The spice smell is quite clove-heavy, even before I bit into it. The chocolate is earthy and sweet with a very good bitter note towards the end. It’s smooth and wonderfully tempered. There were no cracks or oozing spots on any of the caramels. The caramel has a light grain to it, which is probably the spice. There’s also a cereal sort of wheaty flavor to it as well. The other spice notes are earthy, with some ginger and black pepper notes and some cinnamon. Not really the best combination for me, if it were a pie, but it goes well with the chocolate.
In the end, this was not a great combination for me, I didn’t like the plain version of these that much and the addition of the spice doesn’t do much for me either. I’ll stick to the individually wrapped Trader Joe’s Fleur de Sel Caramels or the panned Butterscotch Caramels.
Tuesday, September 23, 2014
The Jolly Rancher Caramel Apple Crunch ‘n Chew is available in large lay down bags and even this little individual portion size. The individually wrapped candies are quite different from the traditional Jolly Rancher hard candies.
In this case the candy features a hard candy shell in two flavors, caramel and apple. Then there’s a soft chewy filling in a caramel flavor.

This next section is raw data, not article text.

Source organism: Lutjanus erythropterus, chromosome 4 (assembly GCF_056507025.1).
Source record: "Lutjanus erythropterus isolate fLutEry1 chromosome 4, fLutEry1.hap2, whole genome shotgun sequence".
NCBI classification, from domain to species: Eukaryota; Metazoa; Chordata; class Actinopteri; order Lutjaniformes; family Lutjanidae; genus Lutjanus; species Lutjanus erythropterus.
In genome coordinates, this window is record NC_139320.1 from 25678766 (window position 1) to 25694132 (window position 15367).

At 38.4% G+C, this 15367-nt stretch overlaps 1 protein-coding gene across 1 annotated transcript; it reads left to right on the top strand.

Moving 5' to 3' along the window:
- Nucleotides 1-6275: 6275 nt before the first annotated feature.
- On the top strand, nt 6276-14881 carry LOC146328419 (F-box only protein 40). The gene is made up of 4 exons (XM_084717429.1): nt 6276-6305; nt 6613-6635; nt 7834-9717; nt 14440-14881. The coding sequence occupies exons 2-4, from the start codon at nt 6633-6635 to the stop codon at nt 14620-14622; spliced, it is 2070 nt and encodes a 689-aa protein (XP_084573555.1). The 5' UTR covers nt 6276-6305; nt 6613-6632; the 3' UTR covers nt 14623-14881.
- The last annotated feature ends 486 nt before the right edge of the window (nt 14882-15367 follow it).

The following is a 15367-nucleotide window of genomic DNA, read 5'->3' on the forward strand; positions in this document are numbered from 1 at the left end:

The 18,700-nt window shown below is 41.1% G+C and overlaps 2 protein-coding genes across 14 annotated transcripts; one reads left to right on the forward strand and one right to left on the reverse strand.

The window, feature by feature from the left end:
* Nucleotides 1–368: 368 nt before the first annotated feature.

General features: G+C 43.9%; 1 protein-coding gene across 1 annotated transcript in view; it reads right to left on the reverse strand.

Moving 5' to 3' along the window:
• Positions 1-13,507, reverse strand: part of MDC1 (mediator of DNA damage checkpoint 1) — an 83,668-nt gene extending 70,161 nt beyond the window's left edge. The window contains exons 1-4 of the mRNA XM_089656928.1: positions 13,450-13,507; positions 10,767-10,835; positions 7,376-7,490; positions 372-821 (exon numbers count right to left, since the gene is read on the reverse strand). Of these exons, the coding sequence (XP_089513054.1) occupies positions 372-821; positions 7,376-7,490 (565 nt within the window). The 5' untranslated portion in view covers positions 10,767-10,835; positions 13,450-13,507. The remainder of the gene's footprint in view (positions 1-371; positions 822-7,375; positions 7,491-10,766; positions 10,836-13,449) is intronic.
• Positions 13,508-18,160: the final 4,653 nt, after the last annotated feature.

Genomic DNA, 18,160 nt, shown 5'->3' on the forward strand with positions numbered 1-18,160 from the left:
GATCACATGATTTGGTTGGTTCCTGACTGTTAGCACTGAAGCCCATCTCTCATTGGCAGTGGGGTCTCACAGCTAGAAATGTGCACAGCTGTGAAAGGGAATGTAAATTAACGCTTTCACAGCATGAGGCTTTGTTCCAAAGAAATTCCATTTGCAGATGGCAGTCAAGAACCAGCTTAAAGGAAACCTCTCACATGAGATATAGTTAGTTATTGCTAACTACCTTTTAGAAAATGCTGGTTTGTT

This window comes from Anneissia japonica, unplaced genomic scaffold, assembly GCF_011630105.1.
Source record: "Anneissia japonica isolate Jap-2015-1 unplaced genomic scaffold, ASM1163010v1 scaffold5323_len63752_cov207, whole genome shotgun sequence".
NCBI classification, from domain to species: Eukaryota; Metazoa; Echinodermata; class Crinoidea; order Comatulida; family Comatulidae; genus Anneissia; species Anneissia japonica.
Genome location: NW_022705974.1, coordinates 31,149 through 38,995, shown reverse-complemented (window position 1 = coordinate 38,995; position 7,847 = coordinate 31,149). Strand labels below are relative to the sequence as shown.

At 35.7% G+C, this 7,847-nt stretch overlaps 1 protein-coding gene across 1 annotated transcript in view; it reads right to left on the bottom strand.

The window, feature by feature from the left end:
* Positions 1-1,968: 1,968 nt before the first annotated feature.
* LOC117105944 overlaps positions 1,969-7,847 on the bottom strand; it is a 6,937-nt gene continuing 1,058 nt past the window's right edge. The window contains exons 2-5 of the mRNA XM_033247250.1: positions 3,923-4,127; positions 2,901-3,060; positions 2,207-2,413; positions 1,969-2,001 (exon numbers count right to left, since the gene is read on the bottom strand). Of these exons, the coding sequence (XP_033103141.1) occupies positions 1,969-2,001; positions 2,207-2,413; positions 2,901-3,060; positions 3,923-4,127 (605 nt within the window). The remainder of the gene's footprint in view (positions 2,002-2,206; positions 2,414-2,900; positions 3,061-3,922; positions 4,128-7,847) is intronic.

Crunch ‘n Chew were introduced in 2012 and come in the standard Jolly Rancher flavors (green apple, blue raspberry, watermelon and cherry). As I noted in my original review, they’re interesting but lack some of the great features I love about Jolly Rancher hard candies, which is the smooth dissolve without any voids and the light pliability of the candy as it melts. All that Jolly Rancher brings to the table here is the name recognition that basically invented the green apple flavor.
The image on the front of the package isn’t quite accurate (it’s also enlarged to show detail). It shows that the candy filling is a large portion of the mass of the candy, and that the caramel and apple portions are equal. Cleaving a piece in half showed that the caramel is actually a thin layer on top of the apple (which is fine, really, because that’s the way actual caramel apples are), but it’s the relatively small amount of chewy filling that’s revealed here.